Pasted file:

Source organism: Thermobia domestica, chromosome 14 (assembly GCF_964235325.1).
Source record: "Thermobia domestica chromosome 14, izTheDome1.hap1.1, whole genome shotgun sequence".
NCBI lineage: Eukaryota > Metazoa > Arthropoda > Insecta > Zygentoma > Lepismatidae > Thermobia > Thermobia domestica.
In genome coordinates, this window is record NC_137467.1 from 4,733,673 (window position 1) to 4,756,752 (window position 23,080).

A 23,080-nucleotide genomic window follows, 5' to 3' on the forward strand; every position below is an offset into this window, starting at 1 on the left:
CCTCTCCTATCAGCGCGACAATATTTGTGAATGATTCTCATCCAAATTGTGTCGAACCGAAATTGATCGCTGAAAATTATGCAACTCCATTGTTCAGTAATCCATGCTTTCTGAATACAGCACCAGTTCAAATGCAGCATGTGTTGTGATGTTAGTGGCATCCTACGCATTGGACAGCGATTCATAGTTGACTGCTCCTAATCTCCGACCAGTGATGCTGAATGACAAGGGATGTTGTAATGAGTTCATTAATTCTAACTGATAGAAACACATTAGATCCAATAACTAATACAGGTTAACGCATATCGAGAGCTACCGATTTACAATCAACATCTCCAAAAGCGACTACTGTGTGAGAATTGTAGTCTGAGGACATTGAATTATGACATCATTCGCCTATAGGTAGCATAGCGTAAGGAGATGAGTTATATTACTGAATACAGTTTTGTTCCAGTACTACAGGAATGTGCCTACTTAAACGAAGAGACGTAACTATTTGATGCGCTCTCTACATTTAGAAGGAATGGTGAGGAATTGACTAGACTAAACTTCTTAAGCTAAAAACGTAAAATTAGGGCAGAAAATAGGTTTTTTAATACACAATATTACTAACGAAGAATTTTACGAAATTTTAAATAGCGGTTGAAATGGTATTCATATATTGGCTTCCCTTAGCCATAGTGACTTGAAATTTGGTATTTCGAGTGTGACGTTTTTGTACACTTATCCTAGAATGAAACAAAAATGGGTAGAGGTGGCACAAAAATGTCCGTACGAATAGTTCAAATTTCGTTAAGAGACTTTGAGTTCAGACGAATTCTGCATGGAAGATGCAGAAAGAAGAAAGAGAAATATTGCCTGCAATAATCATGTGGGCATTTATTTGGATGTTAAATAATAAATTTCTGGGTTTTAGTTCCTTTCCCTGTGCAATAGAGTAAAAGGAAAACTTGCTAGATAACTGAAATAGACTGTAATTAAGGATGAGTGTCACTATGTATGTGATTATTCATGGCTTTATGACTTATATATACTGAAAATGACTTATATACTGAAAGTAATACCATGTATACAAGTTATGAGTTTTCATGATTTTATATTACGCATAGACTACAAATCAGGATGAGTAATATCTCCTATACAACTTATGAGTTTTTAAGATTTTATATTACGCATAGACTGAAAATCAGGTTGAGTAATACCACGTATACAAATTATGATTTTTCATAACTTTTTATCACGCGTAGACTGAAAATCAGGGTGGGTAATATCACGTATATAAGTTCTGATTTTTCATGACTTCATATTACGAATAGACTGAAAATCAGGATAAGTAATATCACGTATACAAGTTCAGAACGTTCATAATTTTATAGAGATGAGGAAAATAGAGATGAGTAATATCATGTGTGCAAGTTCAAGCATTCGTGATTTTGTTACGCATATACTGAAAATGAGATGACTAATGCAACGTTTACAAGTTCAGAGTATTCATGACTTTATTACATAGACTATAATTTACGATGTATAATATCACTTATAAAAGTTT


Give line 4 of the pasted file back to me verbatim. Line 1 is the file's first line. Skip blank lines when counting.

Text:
In genome coordinates, this window is record NC_137467.1 from 4,733,673 (window position 1) to 4,756,752 (window position 23,080).